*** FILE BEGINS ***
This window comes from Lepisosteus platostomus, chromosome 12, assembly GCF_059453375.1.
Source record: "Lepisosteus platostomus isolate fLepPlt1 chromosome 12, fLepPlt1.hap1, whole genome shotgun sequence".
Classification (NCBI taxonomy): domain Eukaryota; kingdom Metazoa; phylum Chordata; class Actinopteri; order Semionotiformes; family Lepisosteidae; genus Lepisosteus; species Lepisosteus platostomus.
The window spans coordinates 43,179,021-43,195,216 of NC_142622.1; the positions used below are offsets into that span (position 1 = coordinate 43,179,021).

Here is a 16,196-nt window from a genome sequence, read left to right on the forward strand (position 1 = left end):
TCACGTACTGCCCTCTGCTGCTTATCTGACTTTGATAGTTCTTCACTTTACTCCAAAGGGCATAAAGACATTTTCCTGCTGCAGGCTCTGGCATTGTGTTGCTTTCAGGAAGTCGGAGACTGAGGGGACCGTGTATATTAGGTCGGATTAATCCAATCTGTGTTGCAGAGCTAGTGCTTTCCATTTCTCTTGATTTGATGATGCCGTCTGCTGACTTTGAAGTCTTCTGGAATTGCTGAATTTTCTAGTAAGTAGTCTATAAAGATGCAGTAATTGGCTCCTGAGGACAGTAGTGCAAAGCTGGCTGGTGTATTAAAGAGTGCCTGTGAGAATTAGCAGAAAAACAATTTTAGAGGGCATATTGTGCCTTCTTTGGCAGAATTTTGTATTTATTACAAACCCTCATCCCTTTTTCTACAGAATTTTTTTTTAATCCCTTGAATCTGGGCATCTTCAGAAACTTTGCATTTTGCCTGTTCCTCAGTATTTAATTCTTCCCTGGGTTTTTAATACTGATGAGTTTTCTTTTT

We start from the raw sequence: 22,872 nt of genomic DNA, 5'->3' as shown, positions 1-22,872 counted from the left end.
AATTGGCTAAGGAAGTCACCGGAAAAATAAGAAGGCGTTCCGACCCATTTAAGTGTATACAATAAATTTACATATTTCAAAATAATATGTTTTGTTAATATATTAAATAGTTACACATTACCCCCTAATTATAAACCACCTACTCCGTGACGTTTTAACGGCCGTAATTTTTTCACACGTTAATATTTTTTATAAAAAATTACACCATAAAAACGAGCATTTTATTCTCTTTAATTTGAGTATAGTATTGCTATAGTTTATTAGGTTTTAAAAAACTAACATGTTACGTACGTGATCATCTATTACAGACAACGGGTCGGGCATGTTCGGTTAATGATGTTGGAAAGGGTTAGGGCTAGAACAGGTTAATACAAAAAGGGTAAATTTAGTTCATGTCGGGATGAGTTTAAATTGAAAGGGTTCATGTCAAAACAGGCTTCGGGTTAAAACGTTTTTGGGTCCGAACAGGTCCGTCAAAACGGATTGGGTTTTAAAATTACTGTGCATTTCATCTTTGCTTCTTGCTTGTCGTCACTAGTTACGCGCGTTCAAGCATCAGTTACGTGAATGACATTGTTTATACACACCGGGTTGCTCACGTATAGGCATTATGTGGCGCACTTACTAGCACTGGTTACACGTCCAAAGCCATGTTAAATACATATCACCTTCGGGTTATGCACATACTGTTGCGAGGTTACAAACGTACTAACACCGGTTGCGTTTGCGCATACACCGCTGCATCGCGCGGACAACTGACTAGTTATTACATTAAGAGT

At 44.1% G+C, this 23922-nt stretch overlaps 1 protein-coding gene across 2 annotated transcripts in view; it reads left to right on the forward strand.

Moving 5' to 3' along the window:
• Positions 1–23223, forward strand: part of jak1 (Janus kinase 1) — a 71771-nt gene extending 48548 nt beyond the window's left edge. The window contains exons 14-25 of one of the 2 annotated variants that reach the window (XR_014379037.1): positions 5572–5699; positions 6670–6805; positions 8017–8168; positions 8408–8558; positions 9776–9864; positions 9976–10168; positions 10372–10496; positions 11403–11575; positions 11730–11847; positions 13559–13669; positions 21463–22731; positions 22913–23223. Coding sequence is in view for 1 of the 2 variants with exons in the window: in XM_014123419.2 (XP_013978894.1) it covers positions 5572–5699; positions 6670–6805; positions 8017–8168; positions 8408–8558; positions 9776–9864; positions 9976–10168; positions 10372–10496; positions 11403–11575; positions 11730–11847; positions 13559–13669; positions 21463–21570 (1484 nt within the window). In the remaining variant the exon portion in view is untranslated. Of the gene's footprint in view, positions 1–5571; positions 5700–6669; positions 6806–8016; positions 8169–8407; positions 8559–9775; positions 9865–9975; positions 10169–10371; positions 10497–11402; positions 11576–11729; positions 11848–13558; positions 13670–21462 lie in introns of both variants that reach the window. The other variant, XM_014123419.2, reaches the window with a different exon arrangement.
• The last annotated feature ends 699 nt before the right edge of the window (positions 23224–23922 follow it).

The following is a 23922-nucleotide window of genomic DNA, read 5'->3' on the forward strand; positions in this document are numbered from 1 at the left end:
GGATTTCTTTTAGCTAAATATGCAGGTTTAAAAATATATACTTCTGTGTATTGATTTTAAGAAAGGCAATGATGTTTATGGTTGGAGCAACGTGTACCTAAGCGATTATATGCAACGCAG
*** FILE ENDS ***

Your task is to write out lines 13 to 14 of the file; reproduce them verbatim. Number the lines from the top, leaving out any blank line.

The following is a 23922-nucleotide window of genomic DNA, read 5'->3' on the forward strand; positions in this document are numbered from 1 at the left end:
GGATTTCTTTTAGCTAAATATGCAGGTTTAAAAATATATACTTCTGTGTATTGATTTTAAGAAAGGCAATGATGTTTATGGTTGGAGCAACGTGTACCTAAGCGATTATATGCAACGCAG